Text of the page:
Suggestion Saturday: April 12, 2014

Here is this week’s list of blog posts, short stories, poems, and other tidbits from my favourite corners of the web.

Thank Goodness It’s Friday…or, Not via jtvancouver. What one teacher has learned about the glaring need for individualized attention from his students. He talks about poverty a lot in his piece, but I’ve seen similarly unhealthy cycles play out in families from every social class.  At first I was a little worried that he was writing off an entire group of people based on the dysfunctions of a few of them, but I’m sure longterm readers know that I wouldn’t be recommending this post if that was actually what occurred.

Wishes for Sons. Feministing has been publishing one poem a day this month because April is apparently National Poetry Month. This is my favourite one so far.

Why You Should Never, Ever, Ever Get a Tattoo (but Having a Baby Is Fine) via incurable hippie. The parallels between the two are astounding.

The Men Who Left Were White. This is a really thought-provoking post about identity, ancestors, and those mail order genetic tests that a lot of people have been trying out lately. It’s interesting to see just what these tests can reveal.

From Cogs via wordblender:

The pros and cons

People like me
I have a nice face
My physical features aren’t atrocious

From Repairing the World:

By the time Lila and Bridger arrived, the sitting room floor was already part savannah. Yellow grass grew on dirt where hardwood had once been. The border between grass and floor hissed and threw up sparks as the savannah crept towards the davenport on one side, the longcase clock on another and towards Lila on a third. On the fourth, the grass seemed to stretch through a wide hole in the far wall to a pale green horizon. The intrusion, however, couldn’t have breached the far wall yet.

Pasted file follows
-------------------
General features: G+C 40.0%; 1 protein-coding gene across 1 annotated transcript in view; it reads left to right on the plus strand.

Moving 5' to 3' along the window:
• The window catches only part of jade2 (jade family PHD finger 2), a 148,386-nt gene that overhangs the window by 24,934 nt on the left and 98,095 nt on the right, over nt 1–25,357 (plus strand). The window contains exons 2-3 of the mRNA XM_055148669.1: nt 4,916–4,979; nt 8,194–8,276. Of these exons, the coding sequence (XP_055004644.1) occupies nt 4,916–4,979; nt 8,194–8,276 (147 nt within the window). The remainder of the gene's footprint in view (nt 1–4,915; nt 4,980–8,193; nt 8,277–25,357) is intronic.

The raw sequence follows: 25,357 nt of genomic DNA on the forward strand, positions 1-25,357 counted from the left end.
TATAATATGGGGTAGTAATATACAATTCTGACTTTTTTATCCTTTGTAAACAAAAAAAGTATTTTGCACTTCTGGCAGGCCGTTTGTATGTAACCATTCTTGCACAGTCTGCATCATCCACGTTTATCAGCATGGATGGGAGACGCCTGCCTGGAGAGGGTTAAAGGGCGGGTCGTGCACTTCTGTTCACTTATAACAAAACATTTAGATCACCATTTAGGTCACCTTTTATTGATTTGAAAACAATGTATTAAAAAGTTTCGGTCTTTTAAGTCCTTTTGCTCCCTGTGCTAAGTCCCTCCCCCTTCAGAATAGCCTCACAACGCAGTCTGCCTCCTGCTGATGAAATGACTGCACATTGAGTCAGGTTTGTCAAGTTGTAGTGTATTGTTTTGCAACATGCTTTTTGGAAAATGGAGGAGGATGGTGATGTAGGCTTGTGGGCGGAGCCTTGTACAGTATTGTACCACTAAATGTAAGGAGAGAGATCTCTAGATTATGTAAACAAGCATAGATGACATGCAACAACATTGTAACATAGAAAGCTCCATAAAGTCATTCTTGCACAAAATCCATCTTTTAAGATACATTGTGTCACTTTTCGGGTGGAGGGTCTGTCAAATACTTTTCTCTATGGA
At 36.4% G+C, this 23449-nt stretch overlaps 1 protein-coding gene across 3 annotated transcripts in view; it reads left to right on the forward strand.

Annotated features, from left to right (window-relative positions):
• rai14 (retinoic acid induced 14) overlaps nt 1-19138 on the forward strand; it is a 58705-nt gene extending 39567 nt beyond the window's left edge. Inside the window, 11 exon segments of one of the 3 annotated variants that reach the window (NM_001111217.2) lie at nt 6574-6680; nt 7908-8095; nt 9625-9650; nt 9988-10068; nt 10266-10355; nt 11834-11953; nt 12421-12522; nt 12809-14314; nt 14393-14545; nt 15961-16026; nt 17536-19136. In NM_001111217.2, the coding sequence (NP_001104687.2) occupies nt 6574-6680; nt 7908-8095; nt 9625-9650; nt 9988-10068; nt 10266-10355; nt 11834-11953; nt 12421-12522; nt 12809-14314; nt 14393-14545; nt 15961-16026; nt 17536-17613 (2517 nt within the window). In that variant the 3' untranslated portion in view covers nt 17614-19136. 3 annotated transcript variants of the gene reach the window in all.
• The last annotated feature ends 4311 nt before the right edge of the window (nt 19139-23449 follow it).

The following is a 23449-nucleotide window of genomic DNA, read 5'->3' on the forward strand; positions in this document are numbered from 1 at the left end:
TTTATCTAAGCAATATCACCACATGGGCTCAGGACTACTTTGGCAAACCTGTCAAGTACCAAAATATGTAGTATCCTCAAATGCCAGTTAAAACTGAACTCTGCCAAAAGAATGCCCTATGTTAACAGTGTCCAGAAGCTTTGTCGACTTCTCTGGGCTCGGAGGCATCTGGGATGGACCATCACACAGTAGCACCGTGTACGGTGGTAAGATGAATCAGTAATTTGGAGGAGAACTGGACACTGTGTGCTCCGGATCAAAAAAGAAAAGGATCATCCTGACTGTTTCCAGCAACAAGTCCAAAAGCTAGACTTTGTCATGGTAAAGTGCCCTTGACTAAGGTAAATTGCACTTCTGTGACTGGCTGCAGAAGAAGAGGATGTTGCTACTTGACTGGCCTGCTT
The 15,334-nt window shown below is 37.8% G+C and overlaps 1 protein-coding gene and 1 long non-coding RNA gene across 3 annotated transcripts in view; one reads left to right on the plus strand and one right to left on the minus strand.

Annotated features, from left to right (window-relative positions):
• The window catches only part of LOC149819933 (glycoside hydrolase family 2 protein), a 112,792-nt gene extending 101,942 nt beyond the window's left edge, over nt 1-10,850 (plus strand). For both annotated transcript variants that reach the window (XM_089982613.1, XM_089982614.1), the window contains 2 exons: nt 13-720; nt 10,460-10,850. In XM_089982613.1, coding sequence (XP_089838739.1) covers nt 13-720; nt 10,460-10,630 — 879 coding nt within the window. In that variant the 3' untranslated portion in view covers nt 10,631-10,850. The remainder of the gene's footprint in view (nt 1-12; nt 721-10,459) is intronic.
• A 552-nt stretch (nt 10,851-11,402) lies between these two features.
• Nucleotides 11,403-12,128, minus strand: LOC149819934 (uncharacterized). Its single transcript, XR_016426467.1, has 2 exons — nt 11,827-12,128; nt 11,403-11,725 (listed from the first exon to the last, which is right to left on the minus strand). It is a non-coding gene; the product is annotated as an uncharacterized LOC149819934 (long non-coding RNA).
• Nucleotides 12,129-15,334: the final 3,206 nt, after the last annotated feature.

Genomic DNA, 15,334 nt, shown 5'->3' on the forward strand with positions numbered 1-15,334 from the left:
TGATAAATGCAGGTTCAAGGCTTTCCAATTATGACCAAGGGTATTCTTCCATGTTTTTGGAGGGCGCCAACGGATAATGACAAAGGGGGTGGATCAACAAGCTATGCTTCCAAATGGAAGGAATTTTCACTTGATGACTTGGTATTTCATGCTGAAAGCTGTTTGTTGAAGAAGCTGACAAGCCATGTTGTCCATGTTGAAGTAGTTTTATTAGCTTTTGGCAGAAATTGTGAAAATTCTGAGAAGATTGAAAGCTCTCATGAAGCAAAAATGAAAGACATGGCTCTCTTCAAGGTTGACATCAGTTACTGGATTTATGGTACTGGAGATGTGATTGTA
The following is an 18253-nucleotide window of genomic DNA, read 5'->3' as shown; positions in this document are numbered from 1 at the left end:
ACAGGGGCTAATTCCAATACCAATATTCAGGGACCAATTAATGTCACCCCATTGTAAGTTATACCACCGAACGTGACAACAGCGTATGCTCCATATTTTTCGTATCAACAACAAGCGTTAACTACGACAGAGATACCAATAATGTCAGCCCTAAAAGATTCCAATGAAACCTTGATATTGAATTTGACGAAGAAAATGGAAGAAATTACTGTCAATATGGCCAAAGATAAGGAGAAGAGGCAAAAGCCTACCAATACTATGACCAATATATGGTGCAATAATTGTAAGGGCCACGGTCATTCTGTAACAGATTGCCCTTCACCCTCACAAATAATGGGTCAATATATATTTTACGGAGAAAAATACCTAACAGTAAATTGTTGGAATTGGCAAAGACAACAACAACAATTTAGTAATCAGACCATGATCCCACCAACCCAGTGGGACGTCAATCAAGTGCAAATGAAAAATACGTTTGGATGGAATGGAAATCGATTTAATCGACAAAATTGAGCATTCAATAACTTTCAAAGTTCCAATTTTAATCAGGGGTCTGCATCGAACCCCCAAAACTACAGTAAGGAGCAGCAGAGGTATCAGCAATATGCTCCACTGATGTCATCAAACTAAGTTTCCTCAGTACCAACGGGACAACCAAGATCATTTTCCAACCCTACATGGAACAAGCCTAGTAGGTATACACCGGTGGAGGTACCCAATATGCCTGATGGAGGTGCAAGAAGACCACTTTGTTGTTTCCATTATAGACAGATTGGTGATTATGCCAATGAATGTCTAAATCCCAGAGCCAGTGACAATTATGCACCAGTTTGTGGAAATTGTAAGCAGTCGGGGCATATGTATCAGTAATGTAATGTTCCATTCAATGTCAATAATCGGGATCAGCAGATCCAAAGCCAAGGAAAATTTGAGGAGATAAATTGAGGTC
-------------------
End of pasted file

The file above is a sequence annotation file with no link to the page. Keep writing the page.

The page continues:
My to-read list grew dangerously slim as winter melted into spring, so I was very glad to pick up my friend Daphne Ashling Purpus’ newest book, Dragon Magic.

It revisits the same universe where Dragon Riders and The Egg That Wouldn’t Hatch took place, although it also works well as a standalone novel. I loved the gorgeous cover she chose as soon as I saw it.

There are plot twists in this book that make it difficult for me to discuss what happens in great detail, but I will say that I was totally surprised by several of them. This was my favourite book in the series so far, and I’d recommend it to anyone in the mood for an imaginative young adult fantasy novel.

What have you been reading?

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0 Responses to Suggestion Saturday: April 12, 2014

  1. Jo-Anne Teal

    Thanks so much for including the blogpost by Tom MacInnes. It is a part of a month long series he is writing but it stands alone too. I think very highly of Tom and think your readers will be moved by his thoughts and open heart.

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